Strategic cases need to include a clear and concise description of the problems that the investment will address, and the benefits that can be expected.

Defining problems and benefits with stakeholders

Collaborating with stakeholders to agree on the problem (or opportunity) and the benefits of addressing it is at the heart of the strategic case. When defining problems and benefits, it’s important to use the key Business Case Approach (BCA) principle of gathering information through informed discussion. In practice this means that, depending on the complexity of the problem, you could use:

  • a series of conversations
  • a workshop with stakeholders
  • a formal investment logic mapping (ILM) process.

We strongly recommend using the ILM process, especially for more complex issues. It involves a series of structured workshops with stakeholders, and the creation of investment logic maps and benefits maps.

Investment logic mapping

Even if you’re not using a formal ILM process, its format and techniques provide an effective way of defining problems and benefits, and creating buy-in and agreement.

The core BCA requirement is that every business case must clearly identify the problems that the investment is required to address, and the benefits it needs to achieve, in order to be considered a success.

While use of ILM is highly recommended, it is not mandatory. For small, low-complexity business cases, there are other problem definition tools that may be more appropriate. An example is the ‘5 whys’ technique, which can be well-suited to very simple investments where the problems are relatively well-understood from the outset. If you are considering using a technique other than ILM in your business case, you should discuss this with your NZTA investment advisor first.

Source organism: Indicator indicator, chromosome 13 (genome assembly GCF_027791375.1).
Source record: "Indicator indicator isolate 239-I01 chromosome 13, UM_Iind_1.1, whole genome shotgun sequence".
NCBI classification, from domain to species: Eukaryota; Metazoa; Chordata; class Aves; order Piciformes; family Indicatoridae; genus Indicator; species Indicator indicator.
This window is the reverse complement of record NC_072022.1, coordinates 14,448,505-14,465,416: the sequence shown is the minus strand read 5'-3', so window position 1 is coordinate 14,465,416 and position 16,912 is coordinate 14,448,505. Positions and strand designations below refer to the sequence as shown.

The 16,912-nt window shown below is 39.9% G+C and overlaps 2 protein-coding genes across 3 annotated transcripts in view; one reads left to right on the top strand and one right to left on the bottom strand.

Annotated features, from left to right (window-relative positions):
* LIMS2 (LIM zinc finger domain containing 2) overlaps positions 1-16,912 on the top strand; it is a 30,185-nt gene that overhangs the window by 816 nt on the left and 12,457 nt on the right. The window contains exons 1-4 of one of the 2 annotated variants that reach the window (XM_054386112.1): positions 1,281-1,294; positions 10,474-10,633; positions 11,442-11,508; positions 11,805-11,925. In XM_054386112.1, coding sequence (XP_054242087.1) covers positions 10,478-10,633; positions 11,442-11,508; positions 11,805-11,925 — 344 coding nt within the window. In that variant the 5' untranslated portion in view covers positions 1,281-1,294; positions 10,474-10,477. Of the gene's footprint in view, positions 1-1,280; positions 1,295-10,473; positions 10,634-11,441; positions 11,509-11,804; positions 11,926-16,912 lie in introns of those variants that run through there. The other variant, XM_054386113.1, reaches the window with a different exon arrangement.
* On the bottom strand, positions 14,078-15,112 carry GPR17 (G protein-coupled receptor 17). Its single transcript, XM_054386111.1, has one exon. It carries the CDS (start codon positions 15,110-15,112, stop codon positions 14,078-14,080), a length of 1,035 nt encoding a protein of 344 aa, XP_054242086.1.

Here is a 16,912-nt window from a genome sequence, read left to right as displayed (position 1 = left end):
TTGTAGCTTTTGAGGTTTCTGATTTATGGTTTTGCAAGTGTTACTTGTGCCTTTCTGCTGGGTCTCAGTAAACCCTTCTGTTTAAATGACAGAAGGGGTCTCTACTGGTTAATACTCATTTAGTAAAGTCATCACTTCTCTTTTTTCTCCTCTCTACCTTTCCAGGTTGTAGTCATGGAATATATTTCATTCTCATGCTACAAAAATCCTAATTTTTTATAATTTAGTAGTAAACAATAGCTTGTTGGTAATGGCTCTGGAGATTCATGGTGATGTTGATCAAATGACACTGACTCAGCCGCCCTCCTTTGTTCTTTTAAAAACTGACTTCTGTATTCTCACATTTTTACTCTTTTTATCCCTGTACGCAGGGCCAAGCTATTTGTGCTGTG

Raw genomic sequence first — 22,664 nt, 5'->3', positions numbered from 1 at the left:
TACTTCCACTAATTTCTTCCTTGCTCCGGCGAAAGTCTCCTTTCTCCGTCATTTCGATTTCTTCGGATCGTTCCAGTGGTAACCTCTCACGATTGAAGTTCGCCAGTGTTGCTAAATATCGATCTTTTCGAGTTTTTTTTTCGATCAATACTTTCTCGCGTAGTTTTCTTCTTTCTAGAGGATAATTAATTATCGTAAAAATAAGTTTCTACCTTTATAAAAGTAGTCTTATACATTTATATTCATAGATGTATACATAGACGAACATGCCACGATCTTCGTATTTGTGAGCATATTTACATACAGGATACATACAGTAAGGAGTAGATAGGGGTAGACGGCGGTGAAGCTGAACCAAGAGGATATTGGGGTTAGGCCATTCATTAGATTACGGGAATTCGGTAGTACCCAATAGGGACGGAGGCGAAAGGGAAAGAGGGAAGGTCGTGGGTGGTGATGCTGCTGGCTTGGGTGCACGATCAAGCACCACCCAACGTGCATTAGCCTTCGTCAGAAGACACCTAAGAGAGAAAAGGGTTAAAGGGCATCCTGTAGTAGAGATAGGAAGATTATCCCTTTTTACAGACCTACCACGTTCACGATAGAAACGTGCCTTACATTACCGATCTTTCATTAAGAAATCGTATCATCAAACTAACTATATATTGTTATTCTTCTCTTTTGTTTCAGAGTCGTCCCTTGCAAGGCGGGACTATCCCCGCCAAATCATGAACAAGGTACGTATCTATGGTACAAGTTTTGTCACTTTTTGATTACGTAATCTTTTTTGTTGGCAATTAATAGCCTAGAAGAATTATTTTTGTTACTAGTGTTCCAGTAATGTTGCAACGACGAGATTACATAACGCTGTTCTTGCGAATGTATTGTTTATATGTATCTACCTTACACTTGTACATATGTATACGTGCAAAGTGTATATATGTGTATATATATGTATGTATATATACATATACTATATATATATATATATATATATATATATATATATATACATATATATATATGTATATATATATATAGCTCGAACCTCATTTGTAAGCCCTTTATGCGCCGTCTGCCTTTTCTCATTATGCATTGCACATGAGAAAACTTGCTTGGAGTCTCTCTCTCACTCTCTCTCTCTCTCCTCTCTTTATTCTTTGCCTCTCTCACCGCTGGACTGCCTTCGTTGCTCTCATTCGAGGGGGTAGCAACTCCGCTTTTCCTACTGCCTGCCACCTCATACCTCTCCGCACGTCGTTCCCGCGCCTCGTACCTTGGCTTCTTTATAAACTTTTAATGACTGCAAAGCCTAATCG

The ‘5 whys’ problem definition technique [PDF, 344 KB]

Whatever method you use, it is essential to understand the underlying, or root, causes and consequences of problems, and describe them clearly and concisely using plain language.

Read the following practice note to find out more about how to develop good problem statements.

Practice note about how problem statements are used in the BCA [PDF, 78 KB] 

Acknowledge any uncertainty about root causes in the strategic case, and identify steps to address the gaps. Again, the ILM process provides a straightforward and effective means for achieving this.

Remember that discussions or facilitated workshops with stakeholders are only a starting point. It may become apparent as you develop the strategic case, and consider evidence outside of stakeholder engagement, that the nature of the problems or the benefits of investment are not reflected well enough. If this happens, it’s appropriate to develop some alternative wording, with stakeholder agreement, that better reflects either the sentiment of the agreed conversations and/or the evidence.

Some key points to consider:

  • Benefits should usually be drawn from the NZTA Land Transport Benefits Framework, which provides a consistent set of benefits and measures and which helps to manage benefits over time.
    Land Transport Benefits Framework
  • Because a business case must demonstrate how the benefits from investment will be tracked, you must identify and agree on at least one measure benefit, which should also be taken from the benefits framework.
    Land Transport Benefits Framework measures manual

Find out more about benefits and measures in our benefits management guidance.